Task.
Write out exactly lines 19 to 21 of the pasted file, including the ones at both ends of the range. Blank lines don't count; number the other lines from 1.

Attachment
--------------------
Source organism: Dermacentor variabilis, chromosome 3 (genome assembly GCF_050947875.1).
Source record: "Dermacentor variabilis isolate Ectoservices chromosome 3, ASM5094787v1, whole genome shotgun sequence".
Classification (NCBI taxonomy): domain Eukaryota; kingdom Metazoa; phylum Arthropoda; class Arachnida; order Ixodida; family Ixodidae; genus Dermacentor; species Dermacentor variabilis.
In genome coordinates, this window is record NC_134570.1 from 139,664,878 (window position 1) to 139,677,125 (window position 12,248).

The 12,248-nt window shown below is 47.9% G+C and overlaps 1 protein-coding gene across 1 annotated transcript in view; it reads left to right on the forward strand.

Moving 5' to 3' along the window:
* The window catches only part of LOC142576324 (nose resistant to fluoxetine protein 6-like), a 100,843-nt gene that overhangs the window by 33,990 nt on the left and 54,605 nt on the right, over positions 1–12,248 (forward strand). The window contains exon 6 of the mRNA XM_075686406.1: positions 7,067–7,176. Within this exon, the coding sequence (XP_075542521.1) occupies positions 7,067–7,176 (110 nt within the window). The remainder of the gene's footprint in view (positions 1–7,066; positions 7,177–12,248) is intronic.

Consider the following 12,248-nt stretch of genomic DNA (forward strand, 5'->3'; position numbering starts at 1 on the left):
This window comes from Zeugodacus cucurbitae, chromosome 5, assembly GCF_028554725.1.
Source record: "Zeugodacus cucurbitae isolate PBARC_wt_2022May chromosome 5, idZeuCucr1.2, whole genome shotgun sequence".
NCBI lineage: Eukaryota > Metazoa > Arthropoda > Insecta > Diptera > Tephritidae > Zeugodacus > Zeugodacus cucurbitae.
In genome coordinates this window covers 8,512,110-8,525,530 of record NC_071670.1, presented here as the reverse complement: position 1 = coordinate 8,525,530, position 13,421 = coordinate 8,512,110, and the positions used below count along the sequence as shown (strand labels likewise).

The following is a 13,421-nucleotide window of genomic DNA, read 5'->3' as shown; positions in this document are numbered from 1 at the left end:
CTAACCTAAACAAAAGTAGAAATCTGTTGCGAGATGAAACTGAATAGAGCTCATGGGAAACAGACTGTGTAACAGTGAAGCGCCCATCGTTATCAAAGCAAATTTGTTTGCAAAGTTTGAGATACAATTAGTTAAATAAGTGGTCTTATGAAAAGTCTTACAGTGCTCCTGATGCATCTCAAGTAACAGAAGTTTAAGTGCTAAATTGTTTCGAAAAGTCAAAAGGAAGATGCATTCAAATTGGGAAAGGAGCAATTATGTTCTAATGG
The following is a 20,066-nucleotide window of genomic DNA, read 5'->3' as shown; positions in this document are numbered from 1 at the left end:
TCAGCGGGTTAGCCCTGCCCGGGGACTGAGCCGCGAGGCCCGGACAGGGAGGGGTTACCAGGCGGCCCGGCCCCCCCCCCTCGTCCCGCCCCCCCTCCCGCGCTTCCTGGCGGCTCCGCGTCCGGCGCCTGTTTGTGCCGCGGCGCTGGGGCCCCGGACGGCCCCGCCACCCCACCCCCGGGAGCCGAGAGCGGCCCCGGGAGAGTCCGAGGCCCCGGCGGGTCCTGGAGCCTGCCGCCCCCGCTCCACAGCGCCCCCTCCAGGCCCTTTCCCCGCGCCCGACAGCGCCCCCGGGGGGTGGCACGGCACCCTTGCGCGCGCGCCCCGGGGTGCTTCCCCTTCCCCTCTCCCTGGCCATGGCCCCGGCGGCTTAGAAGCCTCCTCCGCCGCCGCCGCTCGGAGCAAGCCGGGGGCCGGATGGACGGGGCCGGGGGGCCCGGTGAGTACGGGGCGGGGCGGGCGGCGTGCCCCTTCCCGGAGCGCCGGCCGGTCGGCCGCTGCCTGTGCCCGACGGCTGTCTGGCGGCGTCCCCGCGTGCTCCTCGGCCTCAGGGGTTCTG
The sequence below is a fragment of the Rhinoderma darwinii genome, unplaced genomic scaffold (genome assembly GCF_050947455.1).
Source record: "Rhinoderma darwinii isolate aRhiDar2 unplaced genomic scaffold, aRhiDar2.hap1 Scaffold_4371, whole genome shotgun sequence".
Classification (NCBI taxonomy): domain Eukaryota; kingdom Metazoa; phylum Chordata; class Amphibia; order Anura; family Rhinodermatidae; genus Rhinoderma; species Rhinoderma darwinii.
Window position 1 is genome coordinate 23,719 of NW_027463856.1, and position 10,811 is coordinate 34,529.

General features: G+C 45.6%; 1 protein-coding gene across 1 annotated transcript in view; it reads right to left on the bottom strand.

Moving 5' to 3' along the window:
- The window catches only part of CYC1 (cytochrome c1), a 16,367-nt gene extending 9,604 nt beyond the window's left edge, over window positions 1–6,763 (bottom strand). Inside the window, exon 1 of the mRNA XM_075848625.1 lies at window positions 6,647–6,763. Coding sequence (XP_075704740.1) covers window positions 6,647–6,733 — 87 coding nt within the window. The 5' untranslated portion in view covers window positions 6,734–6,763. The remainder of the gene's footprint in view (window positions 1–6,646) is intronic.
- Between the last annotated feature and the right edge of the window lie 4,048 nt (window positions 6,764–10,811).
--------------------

Classification (NCBI taxonomy): domain Eukaryota; kingdom Metazoa; phylum Chordata; class Amphibia; order Anura; family Rhinodermatidae; genus Rhinoderma; species Rhinoderma darwinii.
Window position 1 is genome coordinate 23,719 of NW_027463856.1, and position 10,811 is coordinate 34,529.

General features: G+C 45.6%; 1 protein-coding gene across 1 annotated transcript in view; it reads right to left on the bottom strand.